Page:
She didn’t, and by this time I was getting steamed — how dare this woman ruin a new Taraji P. Henson thriller for me?! It was clear the Arclight guy wasn’t going to do anything, so I went over to the woman and asked her (admittedly in a not very polite tone of voice) to put her phone away. This is when she went full Idris Elba on me, yelling at me for having the temerity to be annoyed by her texting and then threatening to call her boyfriend to come and “fuck me up.” She stormed out of the theater, presumably to call her boyfriend, then returned to her seat and kept more or less quiet for the rest of the movie. Nevertheless, it made for a somewhat tense 84 minutes as I wondered what kind of confrontation I would have with this woman (and maybe her six-foot-four boyfriend) when the movie was over.

Sure enough, the second the film finished she was on her cell phone screaming to her boyfriend about me, demanding that he get over to the theater and beat me up for disrespecting her. At this point, I wasn’t too nervous about the boyfriend (my guess is that if he really had nothing better to do than come to Hollywood and beat somebody up, he would have been with her at the movie to begin with), but I was starting to get seriously freaked out by this woman’s intensity. And I wasn’t the only one — about a half-dozen theater employees stood by in terror as she stormed up and down the corridor threatening me, the management, and everyone else within earshot. Now, I get that this is a kind of unusual situation — I’ve gone to thousands of movies in my life, and only rarely been chased after by some kind of human Tasmanian devil — why on earth did not one of the lingering employees call security, or a manager, rather than just letting the hallway turn into the scene of a potential WWE match?

Rather than try to find a manager (an endeavor I have previously found to be only marginally less difficult than finding Jimmy Hoffa), I took off with my texting friend’s screams trailing behind me. And I left with a heavy heart, because I knew that from now on I’d only see movies in the theater on special occasions, except at the few places that actually enforce the rules they post and don’t expect their patrons to do it for them. I know I sound like a grumpy old man, so don’t get me wrong — I’m a fun guy. I like to have fun at the movies. I like to have fun at the movies with people I don’t know. It saddens me that I’m losing that, and I know that watching films at home means forgoing the communal experience. But if exhibitors want to know why people aren’t going to the movies, here’s one reason: it’s because for a lot less money, they can watch movies at peace in their own homes and not deal with jerks.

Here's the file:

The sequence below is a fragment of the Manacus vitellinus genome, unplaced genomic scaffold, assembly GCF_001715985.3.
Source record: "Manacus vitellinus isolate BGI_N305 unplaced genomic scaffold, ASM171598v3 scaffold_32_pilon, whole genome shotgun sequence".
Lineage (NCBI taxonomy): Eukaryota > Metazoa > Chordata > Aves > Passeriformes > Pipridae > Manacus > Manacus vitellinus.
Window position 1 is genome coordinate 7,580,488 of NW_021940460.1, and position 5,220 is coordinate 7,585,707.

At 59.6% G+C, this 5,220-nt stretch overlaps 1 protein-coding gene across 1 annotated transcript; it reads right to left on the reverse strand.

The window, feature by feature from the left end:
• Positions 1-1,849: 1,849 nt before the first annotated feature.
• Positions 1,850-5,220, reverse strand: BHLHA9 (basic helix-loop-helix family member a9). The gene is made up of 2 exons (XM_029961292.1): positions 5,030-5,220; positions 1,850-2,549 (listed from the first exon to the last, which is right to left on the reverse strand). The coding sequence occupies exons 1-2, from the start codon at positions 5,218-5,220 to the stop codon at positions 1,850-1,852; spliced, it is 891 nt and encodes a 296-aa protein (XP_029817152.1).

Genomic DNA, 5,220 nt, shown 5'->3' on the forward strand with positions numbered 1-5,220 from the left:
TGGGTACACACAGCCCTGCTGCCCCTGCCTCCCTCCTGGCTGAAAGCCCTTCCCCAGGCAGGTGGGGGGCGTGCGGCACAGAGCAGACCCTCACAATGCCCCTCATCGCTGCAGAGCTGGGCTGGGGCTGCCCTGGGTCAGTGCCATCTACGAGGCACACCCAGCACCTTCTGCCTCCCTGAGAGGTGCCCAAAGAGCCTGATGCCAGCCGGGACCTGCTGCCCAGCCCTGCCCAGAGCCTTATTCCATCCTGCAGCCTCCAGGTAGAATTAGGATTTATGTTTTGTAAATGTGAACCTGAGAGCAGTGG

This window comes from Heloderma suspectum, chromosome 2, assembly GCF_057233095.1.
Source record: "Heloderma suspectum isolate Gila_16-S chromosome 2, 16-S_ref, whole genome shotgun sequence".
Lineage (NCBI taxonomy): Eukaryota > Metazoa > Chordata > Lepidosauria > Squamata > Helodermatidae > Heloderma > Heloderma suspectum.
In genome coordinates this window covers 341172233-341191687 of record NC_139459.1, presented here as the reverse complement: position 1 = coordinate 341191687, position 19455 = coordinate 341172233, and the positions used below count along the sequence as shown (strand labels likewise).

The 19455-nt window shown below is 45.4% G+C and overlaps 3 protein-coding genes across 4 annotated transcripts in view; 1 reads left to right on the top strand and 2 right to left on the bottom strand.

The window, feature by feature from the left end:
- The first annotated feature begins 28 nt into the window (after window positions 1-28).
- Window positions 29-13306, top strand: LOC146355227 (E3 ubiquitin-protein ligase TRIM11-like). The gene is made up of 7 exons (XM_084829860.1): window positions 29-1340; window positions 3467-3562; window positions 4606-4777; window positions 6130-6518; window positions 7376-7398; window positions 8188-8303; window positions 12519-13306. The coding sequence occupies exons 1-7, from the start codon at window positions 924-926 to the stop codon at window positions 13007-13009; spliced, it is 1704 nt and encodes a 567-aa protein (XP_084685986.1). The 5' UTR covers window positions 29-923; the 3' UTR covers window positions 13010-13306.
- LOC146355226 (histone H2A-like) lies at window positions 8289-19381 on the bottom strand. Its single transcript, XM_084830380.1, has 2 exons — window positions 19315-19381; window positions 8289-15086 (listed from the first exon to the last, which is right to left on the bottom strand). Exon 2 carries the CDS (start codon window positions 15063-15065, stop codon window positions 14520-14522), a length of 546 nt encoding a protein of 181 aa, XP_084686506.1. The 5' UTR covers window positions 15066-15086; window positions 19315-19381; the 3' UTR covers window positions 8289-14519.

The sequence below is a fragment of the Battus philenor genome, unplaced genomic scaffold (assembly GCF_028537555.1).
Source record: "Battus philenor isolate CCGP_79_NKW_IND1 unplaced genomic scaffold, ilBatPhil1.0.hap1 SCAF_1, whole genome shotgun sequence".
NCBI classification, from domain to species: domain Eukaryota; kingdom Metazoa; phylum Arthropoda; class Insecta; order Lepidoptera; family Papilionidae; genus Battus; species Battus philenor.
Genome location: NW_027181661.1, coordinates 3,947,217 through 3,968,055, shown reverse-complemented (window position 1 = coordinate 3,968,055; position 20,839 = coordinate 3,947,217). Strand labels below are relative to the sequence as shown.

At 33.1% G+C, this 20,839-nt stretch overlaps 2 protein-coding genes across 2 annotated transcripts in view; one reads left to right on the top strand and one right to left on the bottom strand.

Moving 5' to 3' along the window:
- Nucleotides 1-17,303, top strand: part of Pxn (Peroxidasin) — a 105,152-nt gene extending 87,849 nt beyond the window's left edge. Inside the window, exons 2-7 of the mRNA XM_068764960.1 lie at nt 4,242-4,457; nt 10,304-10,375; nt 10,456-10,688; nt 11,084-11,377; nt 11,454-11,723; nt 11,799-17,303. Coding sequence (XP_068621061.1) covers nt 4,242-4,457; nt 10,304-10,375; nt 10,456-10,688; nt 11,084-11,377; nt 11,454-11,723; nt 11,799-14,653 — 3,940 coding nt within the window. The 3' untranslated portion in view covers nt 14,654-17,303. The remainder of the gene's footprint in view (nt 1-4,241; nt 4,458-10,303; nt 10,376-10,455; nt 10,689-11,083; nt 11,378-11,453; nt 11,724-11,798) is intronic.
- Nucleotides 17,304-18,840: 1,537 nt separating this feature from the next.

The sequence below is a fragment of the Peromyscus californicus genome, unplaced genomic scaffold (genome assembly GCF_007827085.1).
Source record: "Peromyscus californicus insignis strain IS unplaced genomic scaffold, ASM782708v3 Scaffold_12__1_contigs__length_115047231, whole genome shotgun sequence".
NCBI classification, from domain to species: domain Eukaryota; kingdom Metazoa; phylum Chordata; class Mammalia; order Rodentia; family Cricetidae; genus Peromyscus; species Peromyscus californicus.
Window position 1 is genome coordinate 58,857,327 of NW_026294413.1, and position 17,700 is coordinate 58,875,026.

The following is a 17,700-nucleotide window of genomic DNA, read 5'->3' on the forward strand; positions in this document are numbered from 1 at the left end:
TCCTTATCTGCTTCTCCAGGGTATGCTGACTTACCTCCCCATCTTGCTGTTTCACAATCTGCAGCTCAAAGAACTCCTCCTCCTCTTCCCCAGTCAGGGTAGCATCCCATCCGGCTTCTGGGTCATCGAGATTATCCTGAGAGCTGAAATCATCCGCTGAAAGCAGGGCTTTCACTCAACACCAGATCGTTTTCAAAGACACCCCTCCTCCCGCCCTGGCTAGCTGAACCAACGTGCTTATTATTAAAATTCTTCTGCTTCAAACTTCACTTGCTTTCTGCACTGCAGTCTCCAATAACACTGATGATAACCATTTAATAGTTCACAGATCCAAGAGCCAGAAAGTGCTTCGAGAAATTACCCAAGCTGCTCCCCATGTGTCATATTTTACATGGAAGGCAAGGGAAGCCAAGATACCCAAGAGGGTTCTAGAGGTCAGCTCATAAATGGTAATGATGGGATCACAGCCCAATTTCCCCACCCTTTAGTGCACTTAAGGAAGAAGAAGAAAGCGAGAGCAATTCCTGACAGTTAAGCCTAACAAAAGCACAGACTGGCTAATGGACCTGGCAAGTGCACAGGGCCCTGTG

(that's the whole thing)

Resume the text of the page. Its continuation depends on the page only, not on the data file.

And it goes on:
So I’m done. I give up. You beat me, shitty multiplexes. From now on, I’ll be waiting for a lot more stuff to hit DVD, and I’ll be giving my Vudu and iTunes accounts real workouts as I watch day-and-date movies at home instead of in the theater. I realize that in the course of my rant I have neglected actually to review No Good Deed, which was my initial assignment. In a way, it isn’t really fair to comment on the film given the exasperating circumstances, though I did find it to be a fairly fun, stylish genre flick — nothing new or earth-shattering, but an entertaining piece of escapism that delivers everything that it promises. The kind of movie I would really enjoy in the comfort of my own home.

Jim Hemphill is the writer and director of the award-winning film The Trouble With the Truth, which is currently streaming on Amazon Prime and other platforms. He has written about movies and television for Filmmaker magazine, American Cinematographer and Film Comment, and is the author of The Art and Craft of TV Directing: Conversations with Episodic Television Directors. He also serves as a film historian at the Academy of Motion Picture Arts and Sciences and has contributed audio commentaries to DVDs and Blu-rays for Indicator, Shout Factory, the BFI, and other home video labels. His website is www.jimhemphillfilms.com.